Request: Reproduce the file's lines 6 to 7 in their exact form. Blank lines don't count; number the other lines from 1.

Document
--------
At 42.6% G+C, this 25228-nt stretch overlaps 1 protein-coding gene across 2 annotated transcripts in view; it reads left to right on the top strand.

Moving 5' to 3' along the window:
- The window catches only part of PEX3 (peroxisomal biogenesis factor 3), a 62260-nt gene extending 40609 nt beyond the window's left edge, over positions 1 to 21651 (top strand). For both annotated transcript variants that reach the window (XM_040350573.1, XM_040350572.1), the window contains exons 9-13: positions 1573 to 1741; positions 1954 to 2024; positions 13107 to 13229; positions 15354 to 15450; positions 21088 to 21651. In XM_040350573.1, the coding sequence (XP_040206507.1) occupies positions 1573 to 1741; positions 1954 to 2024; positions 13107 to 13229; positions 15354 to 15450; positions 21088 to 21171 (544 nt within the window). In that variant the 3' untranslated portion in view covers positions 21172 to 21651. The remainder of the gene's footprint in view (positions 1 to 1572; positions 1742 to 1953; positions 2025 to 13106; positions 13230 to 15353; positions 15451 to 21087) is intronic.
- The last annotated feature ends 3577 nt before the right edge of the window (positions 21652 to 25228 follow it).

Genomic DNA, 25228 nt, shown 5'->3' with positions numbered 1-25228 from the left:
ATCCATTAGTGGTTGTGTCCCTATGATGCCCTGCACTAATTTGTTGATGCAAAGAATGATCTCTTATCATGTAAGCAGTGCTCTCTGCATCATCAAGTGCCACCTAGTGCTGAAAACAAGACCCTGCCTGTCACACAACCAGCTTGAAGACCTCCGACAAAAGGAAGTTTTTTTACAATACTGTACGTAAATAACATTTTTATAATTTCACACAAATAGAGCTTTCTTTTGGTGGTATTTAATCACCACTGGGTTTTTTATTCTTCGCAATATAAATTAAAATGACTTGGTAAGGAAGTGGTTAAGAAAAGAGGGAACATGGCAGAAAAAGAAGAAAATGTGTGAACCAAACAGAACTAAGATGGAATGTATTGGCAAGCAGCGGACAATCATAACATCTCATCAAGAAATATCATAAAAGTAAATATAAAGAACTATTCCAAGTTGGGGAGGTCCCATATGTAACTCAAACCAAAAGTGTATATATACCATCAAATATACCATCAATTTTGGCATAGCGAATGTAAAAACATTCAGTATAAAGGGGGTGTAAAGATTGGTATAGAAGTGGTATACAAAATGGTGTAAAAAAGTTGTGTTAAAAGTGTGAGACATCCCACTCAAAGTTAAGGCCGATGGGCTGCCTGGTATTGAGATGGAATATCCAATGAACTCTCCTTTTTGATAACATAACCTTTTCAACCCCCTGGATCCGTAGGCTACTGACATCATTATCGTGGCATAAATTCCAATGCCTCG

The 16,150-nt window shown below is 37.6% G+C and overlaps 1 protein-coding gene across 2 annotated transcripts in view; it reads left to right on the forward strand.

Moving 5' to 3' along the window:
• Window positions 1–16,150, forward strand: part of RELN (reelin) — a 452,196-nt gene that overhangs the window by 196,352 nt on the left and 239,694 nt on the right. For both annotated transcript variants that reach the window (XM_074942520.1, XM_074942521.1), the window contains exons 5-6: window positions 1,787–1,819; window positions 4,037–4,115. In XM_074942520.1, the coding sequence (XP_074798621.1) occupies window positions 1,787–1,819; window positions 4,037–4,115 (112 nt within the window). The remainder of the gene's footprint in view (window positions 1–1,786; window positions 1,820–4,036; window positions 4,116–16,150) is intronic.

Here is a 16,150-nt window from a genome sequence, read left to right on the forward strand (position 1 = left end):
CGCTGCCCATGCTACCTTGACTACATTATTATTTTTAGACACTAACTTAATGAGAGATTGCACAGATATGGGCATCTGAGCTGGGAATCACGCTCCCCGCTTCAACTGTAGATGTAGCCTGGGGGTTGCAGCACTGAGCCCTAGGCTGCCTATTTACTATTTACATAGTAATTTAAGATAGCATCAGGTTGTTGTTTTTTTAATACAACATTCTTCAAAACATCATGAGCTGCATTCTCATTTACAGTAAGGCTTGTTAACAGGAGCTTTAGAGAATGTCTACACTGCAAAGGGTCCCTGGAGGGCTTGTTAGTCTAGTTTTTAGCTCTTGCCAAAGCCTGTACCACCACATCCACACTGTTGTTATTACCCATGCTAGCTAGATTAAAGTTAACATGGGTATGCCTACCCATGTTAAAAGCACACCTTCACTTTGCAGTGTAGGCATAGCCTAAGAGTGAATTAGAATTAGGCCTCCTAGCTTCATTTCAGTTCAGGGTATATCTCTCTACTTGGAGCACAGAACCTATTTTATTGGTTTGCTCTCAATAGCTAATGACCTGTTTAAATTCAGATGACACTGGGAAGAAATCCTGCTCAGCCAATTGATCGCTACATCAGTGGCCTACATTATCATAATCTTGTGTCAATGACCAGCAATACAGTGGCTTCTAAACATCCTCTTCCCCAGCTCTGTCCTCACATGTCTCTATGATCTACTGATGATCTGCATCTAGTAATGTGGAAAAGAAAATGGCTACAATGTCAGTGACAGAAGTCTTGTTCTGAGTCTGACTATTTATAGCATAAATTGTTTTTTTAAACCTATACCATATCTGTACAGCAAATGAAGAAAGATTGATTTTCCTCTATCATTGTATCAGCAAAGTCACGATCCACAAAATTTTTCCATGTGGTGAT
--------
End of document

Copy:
ATCCATTAGTGGTTGTGTCCCTATGATGCCCTGCACTAATTTGTTGATGCAAAGAATGATCTCTTATCATGTAAGCAGTGCTCTCTGCATCATCAAGTGCCACCTAGTGCTGAAAACAAGACCCTGCCTGTCACACAACCAGCTTGAAGACCTCCGACAAAAGGAAGTTTTTTTACAATACTGTACGTAAATAACATTTTTATAATTTCACACAAATAGAGCTTTCTTTTGGTGGTATTTAATCACCACTGGGTTTTTTATTCTTCGCAATATAAATTAAAATGACTTGGTAAGGAAGTGGTTAAGAAAAGAGGGAACATGGCAGAAAAAGAAGAAAATGTGTGAACCAAACAGAACTAAGATGGAATGTATTGGCAAGCAGCGGACAATCATAACATCTCATCAAGAAATATCATAAAAGTAAATATAAAGAACTATTCCAAGTTGGGGAGGTCCCATATGTAACTCAAACCAAAAGTGTATATATACCATCAAATATACCATCAATTTTGGCATAGCGAATGTAAAAACATTCAGTATAAAGGGGGTGTAAAGATTGGTATAGAAGTGGTATACAAAATGGTGTAAAAAAGTTGTGTTAAAAGTGTGAGACATCCCACTCAAAGTTAAGGCCGATGGGCTGCCTGGTATTGAGATGGAATATCCAATGAACTCTCCTTTTTGATAACATAACCTTTTCAACCCCCTGGATCCGTAGGCTACTGACATCATTATCGTGGCATAAATTCCAATGCCTCG

The 16,150-nt window shown below is 37.6% G+C and overlaps 1 protein-coding gene across 2 annotated transcripts in view; it reads left to right on the forward strand.